During the run-up to Iraq's landmark election, the Shia-dominated south has largely been spared from the extreme levels of violence seen in central Iraq's so-called Sunni triangle and the ethnically divided city of Mosul. But Iraqi security forces fear the calm in southern Iraq could be short-lived, and the danger could come from several different directions.
Security is so tight in Az Zubayr that visiting journalists are forbidden to take pictures inside the town's Iraqi Army base. Army commanders fear that publishing any photos at all might give terrorists valuable intelligence on the layout of the camp.
So far, the level of violence here has been lower than in turbulent central Iraq. But southern Iraq has seen its share of car bombings, political assassinations and other attacks. Recently, someone started passing out leaflets in nearby Basra, threatening to kill anyone who votes in Sunday's election.
Az Zubayr is about 20 kilometers from Iraq's second city of Basra, and its religious makeup roughly mirrors that of the country as a whole. Like most of southern Iraq, the majority of the town's residents are Shiite Muslims. But unlike other towns in the south, it also has a significant Sunni minority, about 35 percent of the population.
The insurgent groups that have vowed to disrupt the elections, and that have been blamed the worst of the violence elsewhere, are largely Sunni. The fear is that those insurgents will want to target Shiite areas in the south on Election Day.
The dean of the local police academy, Colonel Saleem Aja, thinks there could be a surge of violence in Az Zubayr over the next few days.
"We expect there will be some violence before the election, targeting the polling stations and some of the candidates," he said. “The terrorists will want to do this because they think that is the end for them, because the election will destroy them.”
The threat of terrorism is something the colonel knows first-hand. On one day in April, his police academy was hit by two car bombs, killing eight people and wounding more than 30.
Colonel Aja believes Iraq's security situation will improve after the elections, when Iraqis have had a chance to choose their own government for the first time.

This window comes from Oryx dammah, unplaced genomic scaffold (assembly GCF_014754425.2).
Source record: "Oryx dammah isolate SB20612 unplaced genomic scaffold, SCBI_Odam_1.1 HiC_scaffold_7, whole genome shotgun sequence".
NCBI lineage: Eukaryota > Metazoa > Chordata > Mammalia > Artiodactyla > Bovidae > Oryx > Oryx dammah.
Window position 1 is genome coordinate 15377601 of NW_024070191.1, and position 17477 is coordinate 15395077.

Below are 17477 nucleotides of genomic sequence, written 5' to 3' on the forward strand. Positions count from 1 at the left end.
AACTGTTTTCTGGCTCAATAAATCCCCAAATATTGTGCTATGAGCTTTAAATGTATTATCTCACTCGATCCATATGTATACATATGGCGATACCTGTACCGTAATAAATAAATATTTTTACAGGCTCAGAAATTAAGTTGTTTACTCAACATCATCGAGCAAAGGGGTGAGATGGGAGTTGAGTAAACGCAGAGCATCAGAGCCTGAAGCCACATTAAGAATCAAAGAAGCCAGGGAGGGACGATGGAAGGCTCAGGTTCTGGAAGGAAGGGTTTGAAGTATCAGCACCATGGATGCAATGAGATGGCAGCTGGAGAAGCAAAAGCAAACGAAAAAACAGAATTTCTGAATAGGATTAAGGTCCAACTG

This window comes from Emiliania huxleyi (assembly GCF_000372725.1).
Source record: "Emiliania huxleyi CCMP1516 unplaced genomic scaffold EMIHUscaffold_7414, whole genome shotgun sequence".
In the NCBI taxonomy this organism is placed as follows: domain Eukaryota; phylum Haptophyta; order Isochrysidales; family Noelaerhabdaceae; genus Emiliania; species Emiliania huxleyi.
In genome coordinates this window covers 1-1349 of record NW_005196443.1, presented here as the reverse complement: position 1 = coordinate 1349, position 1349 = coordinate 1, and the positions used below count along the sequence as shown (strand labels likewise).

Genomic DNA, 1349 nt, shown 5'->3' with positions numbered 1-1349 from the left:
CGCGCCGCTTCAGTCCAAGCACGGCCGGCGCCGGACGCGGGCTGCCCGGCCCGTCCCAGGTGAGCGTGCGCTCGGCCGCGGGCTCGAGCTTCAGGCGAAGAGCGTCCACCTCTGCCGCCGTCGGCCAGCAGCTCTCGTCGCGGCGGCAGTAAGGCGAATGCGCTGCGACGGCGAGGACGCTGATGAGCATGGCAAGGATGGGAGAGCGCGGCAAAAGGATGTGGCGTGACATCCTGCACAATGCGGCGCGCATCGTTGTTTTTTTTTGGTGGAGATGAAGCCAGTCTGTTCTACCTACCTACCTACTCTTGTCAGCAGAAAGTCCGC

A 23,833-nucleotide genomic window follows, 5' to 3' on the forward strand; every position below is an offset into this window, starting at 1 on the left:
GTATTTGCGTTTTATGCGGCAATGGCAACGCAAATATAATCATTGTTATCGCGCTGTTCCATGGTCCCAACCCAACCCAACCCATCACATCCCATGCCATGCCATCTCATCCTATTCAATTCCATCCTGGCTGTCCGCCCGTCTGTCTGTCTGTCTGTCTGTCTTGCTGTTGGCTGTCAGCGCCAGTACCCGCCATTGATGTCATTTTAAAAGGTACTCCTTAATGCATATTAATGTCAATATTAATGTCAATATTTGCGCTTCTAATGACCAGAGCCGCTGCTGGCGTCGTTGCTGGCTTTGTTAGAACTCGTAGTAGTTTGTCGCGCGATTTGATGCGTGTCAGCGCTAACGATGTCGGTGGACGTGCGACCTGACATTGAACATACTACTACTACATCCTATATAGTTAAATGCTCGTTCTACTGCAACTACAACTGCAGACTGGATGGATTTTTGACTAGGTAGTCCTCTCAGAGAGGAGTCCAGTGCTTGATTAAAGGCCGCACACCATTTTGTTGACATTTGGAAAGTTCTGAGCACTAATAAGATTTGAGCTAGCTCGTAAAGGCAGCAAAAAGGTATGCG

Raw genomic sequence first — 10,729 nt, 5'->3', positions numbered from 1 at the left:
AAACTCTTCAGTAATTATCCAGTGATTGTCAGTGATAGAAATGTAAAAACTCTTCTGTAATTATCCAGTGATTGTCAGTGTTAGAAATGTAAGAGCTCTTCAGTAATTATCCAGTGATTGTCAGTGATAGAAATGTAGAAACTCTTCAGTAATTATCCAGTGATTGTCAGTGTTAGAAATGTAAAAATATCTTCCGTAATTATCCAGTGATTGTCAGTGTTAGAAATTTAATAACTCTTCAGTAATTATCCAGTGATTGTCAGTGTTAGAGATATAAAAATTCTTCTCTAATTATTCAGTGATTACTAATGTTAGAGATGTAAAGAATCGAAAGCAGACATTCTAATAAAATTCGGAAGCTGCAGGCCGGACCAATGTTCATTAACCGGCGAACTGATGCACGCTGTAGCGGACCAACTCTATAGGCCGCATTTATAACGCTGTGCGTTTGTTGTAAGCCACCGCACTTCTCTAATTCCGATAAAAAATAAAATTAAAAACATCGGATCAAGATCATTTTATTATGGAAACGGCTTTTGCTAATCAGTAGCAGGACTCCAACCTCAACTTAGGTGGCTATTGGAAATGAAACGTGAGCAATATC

But the second-in-command at the neighboring Iraqi Army base called Camp Chindit, Colonel Hassan Mazzid, thinks the real problems will not emerge until the results of the poll are released.
“We think some people want to win the election by force,” he noted. “Some lists will succeed at the polls and some will fail. We think some who fail in the election might make trouble because, as you know, democracy is new to Iraq.”
He says the army will stay on alert after the election to, in his words, “stop those people from making trouble for the new government.”
The colonel's responses grow vague when he is asked which parties he thinks might cause that trouble. But he does not appear to be referring to any Sunni groups, because most of those are boycotting the poll.
Shiite parties, however, have enthusiastically embraced the poll, which they see as a chance to win back control of Iraq after years of oppression under Saddam Hussein and earlier Sunni-led governments.
Several of the leading Shia parties formed militias when they were opposition movements based in neighboring Iran. Although most of those fighters have nominally been absorbed into the new Iraqi security forces, the militias remain an imposing presence in Iraq's political landscape.
It will likely be some time before it becomes clear whether the colonel's prediction could come true. Iraqis go to the polls on Sunday, but it could be weeks before the final results are announced.